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These are known collectively as Old European cultures: Linear Ceramic culture; Starcevo-Cris culture; Precucuteni culture; Cucuteni Trypillia culture; Vadastra culture; Vinca Turdash culture; Gumelnita Culture; Dudesti culture; Salcuta culture Cucuteni and Gumelnita Culture site at Cotatcu, Valea Morilor, Buzau, 6,000 BCLinear Pottery Culture Cernavoda Culture Starcevo-Koros-Cris Culture Mezolithic at Schela Cladovei, Mehedinti, and Lepenski Vir,8,000 BC Y-DNAThe Hungarian Point of View Venus de la Sint Petru German Before the glory that was Greece and Rome, even before the first cities of Mesopotamia or temples along the Nile, there lived in the Lower Danube Valley and the Balkan and Carpathian foothills people who were ahead of their time in art, technology and long-distance trade.LIVING SPACE Artifacts from the Lower Danube Valley and the Balkan foothills are presented in an exhibition, “The Lost World of Old Europe,” at New York University’s Institute for the Study of the Ancient World. C., they farmed and built sizable towns, a few with as many as 2,000 dwellings.An entire gallery is devoted to the figurines, the more familiar and provocative of the culture’s treasures.They have been found in virtually every Old Europe culture and in several contexts: in graves, house shrines and other possibly “religious spaces.”One of the best known is the fired clay figure of a seated man, his shoulders bent and hands to his face in apparent contemplation.Other scholars view such long-distance acquisitions as being motivated in part by ideology in which goods are not commodities in the modern sense but rather “valuables,” symbols of status and recognition. Seferiades wrote in the exhibition catalog that the prevalence of the shells suggested the culture had links to “a network of access routes and a social framework of elaborate exchange systems — including bartering, gift exchange and reciprocity.”Over a wide area of what is now Bulgaria and Romania, the people settled into villages of single- and multiroom houses crowded inside palisades.The houses, some with two stories, were framed in wood with clay-plaster walls and beaten-earth floors.They established colonies along the Black Sea and in the river plains and hills, and these evolved into related but somewhat distinct cultures, archaeologists have learned.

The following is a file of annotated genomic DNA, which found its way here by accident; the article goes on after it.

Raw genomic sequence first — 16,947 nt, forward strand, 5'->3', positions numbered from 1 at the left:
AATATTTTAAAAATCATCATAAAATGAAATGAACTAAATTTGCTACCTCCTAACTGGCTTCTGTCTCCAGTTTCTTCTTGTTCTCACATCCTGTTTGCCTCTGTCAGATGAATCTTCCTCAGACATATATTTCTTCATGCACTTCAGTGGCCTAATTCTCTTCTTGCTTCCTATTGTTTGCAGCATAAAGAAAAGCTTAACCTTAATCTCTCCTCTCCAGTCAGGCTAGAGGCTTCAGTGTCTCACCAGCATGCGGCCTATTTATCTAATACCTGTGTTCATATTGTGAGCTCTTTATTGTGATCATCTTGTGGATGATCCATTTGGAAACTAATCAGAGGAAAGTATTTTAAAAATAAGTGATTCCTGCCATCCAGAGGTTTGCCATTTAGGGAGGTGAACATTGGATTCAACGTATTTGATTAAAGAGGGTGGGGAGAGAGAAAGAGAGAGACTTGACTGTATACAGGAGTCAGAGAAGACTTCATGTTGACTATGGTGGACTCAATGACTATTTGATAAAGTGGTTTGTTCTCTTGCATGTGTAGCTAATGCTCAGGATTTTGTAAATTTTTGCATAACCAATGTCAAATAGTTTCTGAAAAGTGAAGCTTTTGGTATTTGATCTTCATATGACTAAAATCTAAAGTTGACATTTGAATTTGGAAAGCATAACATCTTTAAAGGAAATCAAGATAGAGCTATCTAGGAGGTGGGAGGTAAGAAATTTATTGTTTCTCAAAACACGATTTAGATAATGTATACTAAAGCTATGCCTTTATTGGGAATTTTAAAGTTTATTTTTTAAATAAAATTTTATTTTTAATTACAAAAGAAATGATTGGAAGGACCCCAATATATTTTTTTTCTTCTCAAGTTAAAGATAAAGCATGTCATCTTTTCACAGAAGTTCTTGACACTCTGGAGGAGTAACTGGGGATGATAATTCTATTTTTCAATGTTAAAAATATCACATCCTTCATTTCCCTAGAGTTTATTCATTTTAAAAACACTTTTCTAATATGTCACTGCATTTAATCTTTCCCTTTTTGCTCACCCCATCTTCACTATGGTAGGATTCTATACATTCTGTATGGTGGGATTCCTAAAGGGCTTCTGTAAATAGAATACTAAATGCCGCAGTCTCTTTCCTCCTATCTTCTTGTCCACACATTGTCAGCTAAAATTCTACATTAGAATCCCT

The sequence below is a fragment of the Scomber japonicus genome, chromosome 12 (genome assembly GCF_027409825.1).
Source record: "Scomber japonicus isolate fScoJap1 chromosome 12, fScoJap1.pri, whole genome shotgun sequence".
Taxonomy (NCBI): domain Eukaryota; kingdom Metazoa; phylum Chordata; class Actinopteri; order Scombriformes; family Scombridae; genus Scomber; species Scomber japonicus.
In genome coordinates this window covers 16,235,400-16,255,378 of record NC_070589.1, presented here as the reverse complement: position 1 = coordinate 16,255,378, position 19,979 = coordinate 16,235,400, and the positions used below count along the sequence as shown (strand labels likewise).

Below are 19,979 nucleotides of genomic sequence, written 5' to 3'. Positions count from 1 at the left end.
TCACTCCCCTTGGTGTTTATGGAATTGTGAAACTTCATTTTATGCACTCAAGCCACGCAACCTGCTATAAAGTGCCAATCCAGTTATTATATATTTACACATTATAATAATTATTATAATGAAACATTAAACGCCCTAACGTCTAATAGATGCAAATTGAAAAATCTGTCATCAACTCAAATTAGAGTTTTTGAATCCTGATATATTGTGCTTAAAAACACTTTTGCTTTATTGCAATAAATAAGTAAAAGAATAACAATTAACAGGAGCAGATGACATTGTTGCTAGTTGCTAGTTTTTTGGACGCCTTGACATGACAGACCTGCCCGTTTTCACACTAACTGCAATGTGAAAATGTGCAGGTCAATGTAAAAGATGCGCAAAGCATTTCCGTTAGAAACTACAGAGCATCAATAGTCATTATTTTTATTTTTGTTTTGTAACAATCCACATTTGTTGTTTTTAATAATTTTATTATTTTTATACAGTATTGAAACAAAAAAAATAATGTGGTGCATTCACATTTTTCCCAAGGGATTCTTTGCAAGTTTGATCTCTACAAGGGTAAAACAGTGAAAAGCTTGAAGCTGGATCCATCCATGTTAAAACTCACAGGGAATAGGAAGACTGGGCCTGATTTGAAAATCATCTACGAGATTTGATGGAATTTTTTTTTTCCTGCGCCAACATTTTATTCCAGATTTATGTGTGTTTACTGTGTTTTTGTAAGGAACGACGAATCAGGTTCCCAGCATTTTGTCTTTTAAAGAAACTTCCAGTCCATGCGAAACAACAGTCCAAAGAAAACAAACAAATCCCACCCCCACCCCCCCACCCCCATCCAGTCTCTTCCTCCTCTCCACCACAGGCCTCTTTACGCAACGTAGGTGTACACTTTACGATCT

Before Sumer, Crete or the Maltese civilization, there was “Old Europe”, or the Turdash-Vinca culture…a forgotten, rather than lost civilization that lies at the true origin of most of our ancient civilizations.Even before the Indo-European migration, that began around 4000 BC, several cultures had already appeared in Europe, particularly in the Balkans.Even then, confined in cold war isolation behind the Iron Curtain, Bulgarians and Romanians were unable to spread their knowledge to the West.The story now emerging is of pioneer farmers after about 6200 B. moving north into Old Europe from Greece and Macedonia, bringing wheat and barley seeds and domesticated cattle and sheep.